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An improving US labor market is putting home ownership within reach for more and more Americans, but a lack of inventory is driving home prices up at an unhealthy rate, according to the National Association of Realtors (NAR).

“Lagging new home construction — especially single family — has kept available inventory far below balanced levels,” said NAR economist Lawrence Yun.

The average ratio for the change in workers to residential building permits is 1.2 historically, according to NAR, while for single-family homes it is 1.6. Yet many American metro areas are seeing a much higher ratio of new workers enter the market than homes.

NAR looked at job creation and housing starts over the 2012-2014 period in 146 metro areas and found that 63 per cent of markets had a ratio higher than 1.2 for all housing types. Some 72 per cent of markets analyzed had a ratio that was above 1.6 for single-family homes as well, pointing to a shortage in home construction, the trade association said.

The national ratio of all residential permits to employment jumped up 50 percent to 2.4 in 2014. For single-family homes, that ratio reached 3.7.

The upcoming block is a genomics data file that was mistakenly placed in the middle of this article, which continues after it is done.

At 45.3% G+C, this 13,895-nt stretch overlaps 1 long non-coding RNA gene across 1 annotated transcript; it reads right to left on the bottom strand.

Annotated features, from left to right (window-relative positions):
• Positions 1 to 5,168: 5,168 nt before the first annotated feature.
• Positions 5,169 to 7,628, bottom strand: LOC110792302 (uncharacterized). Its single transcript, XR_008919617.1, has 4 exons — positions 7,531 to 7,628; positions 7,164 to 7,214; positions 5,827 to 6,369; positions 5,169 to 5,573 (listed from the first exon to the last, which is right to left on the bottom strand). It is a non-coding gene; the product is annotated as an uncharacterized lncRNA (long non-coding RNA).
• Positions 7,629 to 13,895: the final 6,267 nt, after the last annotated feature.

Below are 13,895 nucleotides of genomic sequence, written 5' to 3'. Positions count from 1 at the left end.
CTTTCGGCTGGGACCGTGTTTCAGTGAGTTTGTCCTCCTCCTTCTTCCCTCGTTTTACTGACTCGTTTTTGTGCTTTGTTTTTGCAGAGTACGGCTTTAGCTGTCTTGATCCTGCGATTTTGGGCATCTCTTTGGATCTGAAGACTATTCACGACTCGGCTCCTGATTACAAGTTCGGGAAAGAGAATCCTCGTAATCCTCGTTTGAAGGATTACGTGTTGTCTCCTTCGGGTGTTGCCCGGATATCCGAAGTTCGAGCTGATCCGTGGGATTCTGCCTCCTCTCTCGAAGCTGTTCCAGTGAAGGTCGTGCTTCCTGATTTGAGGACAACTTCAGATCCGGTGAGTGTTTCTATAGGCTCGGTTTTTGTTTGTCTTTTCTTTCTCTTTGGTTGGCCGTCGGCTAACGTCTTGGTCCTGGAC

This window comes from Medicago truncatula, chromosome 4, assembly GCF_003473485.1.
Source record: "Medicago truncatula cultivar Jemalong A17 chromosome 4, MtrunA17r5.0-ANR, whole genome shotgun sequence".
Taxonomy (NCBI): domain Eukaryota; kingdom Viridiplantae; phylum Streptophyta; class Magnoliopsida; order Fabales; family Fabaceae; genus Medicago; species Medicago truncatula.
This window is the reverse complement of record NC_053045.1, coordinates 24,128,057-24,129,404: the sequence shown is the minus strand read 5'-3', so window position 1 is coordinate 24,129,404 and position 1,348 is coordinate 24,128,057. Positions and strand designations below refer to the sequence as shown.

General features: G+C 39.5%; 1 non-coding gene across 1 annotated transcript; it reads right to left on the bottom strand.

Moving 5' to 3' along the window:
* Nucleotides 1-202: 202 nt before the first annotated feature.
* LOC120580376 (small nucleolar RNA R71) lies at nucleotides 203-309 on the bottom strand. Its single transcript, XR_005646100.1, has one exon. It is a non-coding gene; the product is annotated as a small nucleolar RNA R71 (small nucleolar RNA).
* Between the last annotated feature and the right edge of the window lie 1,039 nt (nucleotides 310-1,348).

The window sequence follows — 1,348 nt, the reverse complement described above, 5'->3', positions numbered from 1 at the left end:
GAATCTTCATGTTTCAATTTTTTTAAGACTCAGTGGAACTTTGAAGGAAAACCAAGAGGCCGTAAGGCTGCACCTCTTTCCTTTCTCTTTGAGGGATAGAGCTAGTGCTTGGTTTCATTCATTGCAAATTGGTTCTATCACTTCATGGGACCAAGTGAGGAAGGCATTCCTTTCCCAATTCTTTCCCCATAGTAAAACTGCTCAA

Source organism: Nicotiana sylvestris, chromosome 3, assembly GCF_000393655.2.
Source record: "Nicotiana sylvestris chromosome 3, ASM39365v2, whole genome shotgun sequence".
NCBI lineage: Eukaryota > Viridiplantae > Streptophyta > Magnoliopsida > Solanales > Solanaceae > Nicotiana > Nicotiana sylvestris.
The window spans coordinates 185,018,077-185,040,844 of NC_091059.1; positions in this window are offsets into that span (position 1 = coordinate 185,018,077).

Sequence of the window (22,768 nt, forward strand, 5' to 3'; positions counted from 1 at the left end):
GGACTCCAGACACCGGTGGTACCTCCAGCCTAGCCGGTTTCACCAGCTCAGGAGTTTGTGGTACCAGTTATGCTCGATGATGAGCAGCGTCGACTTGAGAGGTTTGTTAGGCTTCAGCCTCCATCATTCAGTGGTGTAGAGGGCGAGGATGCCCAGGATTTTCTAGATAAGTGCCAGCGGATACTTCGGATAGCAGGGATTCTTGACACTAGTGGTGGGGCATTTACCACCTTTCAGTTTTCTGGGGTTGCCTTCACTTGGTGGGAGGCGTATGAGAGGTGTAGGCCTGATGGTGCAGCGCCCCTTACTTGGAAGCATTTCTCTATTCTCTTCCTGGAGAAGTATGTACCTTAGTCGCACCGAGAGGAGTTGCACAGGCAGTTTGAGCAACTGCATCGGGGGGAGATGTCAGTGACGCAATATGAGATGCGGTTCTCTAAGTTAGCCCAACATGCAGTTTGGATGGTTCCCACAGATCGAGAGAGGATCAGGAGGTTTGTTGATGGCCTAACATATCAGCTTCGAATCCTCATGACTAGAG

Three of the metro areas with the largest housing shortfall were in California, which is also home to four of the 10 most expensive cities in which to rent a one-bedroom apartment.

San Jose led with a ratio of job growth to new single-family residential permits of 22.6, while San Francisco trailed at 22.4 and San Diego and New York tied for third at 13.9.

That said, potential homebuyers might want to look to the following cities which have ratios of 1.6, which NAR says means “housing starts are seen as nearly adequate to local job growth”: Jackson, Miss.; Colorado Springs; Chattanooga, Tenn.; Amarillo, Tex.; and St. Louis.

Looking forward, Yun said that the pool of homebuyers will continue to grow as more jobs are created.

“That’s why it’s crucial for builders to begin shifting their focus from apartments to the purchase market and make up for lost time,” he said. “If not, severe housing shortages and faster price appreciation will erode affordability and remain a burden for buyers trying to reach the market.”

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